*
The team interaction is beginning to take form as well as the bickering. Faye definitely wants to be part of their action. Jet is clearly annoyed by her antics. He leaves the communications area and Faye intercepts a bounty and off she goes in her spaceship. Jet is a master at decryption, or so he says, and takes a look at the target later with Ein looking on.
*
Meanwhile, Spike visits a store clerk named Annie who is aghast to see him still alive. Spike was supposed to be dead. He allegedly died three years ago. Annie, short for Anastasia, may have been Mao Yenra's daughter. Mao was the one killed earlier. A photo of Mao with a young girl and boy is viewed. The girl is Annie and the boy appears to be Vicious. I suspect he was their father I think. Deduction would suspect the mother must not have been Japanese or they were adopted.
*
Elsewhere, in the theatre, Faye looks for him, but finds armed men awaiting her arrival. She is seated in Yenra's viewing box next to a bloodied Yenra and a man named Vicious. Ya think? Fair name.
*
Back on the Bebop, Spike is loading up heavy artillery in his plan to avenge Mao. Jet doesn't like it one bit and tries to dissuade him by telling him he lost his arm for being too gung-ho. "My past is catching up to me," admits Spike. He needs to do this. They receive a transmission from Faye requesting their help. Spike tells her he might come. It's possible. He's a buster.
*
"When angels are forced out of heaven, they become devils," mutters Vicious. Spike and Vicious meet in an abandoned cathedral. The whole vibe is very The Crow. There's a cheesy, anime guitar-rock song playing over the sequence and the singing is a bit on the annoying side as I listen to the dialogue between Vicious and Spike. It turns out Mao took Vicious in and gave him everything he had and the thanks he received was death by his very hands. Tragic. Vicious was adopted it appears and he killed his own father. In what turns out to be a stunning sequence, a gun and grenade battle ensues. It begins when Spike sees Faye held at gunpoint. We find out for the first time here what a terrific shot Spike is. With one bullet to the head the scumbag is taken out. The battle begins. Faye escapes and alerts Jet who is pruning his Japanese Bonsai plant.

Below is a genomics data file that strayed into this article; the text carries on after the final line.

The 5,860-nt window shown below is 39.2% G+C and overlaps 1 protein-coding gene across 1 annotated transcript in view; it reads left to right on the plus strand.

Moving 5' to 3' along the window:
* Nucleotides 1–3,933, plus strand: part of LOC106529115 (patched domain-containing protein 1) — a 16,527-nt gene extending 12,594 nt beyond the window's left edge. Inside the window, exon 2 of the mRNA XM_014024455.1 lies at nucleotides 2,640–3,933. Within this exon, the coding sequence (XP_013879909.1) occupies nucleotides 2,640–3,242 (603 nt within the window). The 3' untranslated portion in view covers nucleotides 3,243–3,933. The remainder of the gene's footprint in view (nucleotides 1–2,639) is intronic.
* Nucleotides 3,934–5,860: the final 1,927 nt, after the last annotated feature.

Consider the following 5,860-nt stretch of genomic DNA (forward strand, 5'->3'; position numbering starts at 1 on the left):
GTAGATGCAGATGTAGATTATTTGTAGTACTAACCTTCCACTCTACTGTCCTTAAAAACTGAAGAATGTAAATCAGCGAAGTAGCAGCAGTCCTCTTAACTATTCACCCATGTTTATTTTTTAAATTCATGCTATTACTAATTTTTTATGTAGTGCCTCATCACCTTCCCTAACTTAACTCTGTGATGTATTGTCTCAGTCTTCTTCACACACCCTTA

*
Faye does look damn good in a red dress.
The fight between Spike and Vicious ends in a draw with a Japanese Katana sword on Spike's shoulder and a gun aimed at the shoulder of Vicious. Spike fires, Vicious stabs. Blood spills and Spike is pushed out of the cathedral window leaving behind a grenade for Vicious. This is a mesmerizing sequence that must be seen to be fully appreciated. It is pure art as far as animation goes. It's a genuinely beautiful edit of images and music. It's also ironically so given lives are at stake amidst the abundant violence.
*
As Spike falls, we are given to flashbacks of Vicious and Spike who clearly worked together once side by side. The sweet melody of children's voices populate the speakers as Spike's fall seems like an eternity. The track is called Green Bird and it is a perfect fit to the sequence. In fact, as we see splices of Spike's past [one entwined with Vicious], including his former love Julia I believe, roses, violence, eye close-ups, etc... we literally forget about the grenade as it explodes above. Is Vicious killed? We just don't know, but we suspect this cat has a few lives left.

video
*
A Spike's eye view cam literally sees a badly injured Spike waiver and fall to the ground bloodied before the feet of a beautiful blond woman. Later he awakens in her home where he is soothed by her singing voice and asks her to continue. It is a dream. The coloration of the cels would indicate it to be the case.
*
Earlier I mentioned Faye may be the most beautiful animated woman ya ever did see. Julia may be even hotter. It's just too close to call.
Spike awakens for real three days later to the humming voice of Faye. Spike is fully bandaged from head to toe and immobile. He whispers to Faye about her singing and says she sings off key. She belts him with a pillow and Jet smiles. All is right with life on the BeBop. All is right with this episode. Ballad Of Fallen Angels is poetry within the world of anime. This episode in particular shines and stands on its own as a singular piece of cinema. I was looking for improvement and this a powerful entry in the series. It is a stunning ballet of violence and it is gorgeous. A work that requires repeat viewing.
*
Ballad Of Fallen Angels: A
*
Characters: Spike/ Jet/ Faye/ Ein/ Vicious/ Julia